Turning a Hobby Into a Business
Turning a hobby into a post-retirement business is something many people dream of — and many successful businesses have started out as hobbies. Once a hobby qualifies as a business, you may be eligible for favorable tax deductions.
The Internal Revenue Service (IRS) cautions, however, that it’s important to understand the difference between a hobby and a business when filing your tax returns, because different tax rules apply in each scenario.
Determining Business vs. Hobby
How do you know whether your venture qualifies as a business? First and foremost, the IRS says you must pursue the activity with the goal of making a profit. The IRS suggests that the following questions, while not all-inclusive, can help you determine if you’re operating a business:
- Do you depend on income from the activity?
- Have you changed methods of operation to improve profitability?
- Have you made a profit in similar activities in the past?
- Does the time and effort put into the activity indicate an intention to make a profit?
In short, the activity is considered to be a for-profit operation if you’ve made a profit in three of the past five years.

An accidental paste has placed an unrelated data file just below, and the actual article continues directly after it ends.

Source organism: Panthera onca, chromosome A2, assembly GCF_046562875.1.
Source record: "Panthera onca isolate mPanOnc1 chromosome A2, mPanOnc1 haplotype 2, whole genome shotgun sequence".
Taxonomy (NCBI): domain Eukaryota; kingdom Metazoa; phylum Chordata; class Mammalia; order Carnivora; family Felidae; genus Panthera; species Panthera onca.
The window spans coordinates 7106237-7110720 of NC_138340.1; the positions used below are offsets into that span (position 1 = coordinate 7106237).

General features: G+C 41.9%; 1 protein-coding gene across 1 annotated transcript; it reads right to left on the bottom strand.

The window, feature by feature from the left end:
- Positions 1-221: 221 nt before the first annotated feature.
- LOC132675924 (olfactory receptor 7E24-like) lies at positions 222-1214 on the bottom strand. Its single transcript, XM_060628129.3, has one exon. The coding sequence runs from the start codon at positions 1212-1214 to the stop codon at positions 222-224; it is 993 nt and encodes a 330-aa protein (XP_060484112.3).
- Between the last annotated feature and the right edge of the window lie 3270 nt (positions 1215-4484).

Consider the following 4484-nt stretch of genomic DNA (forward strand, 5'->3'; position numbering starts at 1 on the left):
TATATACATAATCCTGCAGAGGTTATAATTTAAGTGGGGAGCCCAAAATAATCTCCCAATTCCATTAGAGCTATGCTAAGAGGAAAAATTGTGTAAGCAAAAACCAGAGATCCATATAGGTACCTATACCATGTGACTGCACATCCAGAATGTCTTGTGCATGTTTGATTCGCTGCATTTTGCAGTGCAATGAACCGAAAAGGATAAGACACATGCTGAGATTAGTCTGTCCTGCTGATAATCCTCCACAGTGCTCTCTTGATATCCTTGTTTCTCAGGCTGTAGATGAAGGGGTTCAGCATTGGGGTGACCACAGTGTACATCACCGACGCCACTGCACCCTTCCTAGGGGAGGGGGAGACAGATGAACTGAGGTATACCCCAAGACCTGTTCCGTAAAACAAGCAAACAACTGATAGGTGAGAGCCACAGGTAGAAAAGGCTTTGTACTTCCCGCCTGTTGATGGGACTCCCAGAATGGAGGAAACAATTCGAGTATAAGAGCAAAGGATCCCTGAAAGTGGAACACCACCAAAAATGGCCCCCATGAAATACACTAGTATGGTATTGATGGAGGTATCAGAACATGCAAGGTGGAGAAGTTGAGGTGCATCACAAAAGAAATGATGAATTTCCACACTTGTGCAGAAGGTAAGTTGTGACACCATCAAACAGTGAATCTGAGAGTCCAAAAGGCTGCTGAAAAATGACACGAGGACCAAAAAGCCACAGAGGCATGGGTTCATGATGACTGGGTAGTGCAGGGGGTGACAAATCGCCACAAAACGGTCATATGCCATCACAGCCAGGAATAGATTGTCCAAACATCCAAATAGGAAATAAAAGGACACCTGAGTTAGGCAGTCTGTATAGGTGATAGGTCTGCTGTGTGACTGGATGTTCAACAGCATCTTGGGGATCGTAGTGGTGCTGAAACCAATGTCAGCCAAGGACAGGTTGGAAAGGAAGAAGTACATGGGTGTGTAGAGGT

If your venture is deemed a business, the IRS offers a quick reference on deducting business expenses. Some of the business expenses you may be able to deduct include insurance, retirement plans, rent, business use of your car and home, and more.
In its complete guide to deducting business expenses, Publication 535, the IRS states up front that it’s very important to distinguish business expenses from personal expenses, as well as the costs of starting your business (aka capital expenses).
On the other hand, if your venture is not for profit, yet you want to claim expense deductions, the IRS says you’ll need to itemize deductions on your tax return. Most importantly, with a hobby, you cannot claim financial losses from the hobby to offset other income.
Have questions? Speak with a financial adviser or tax professional to learn more about financial implications and tax rules.
Updated November 11, 2014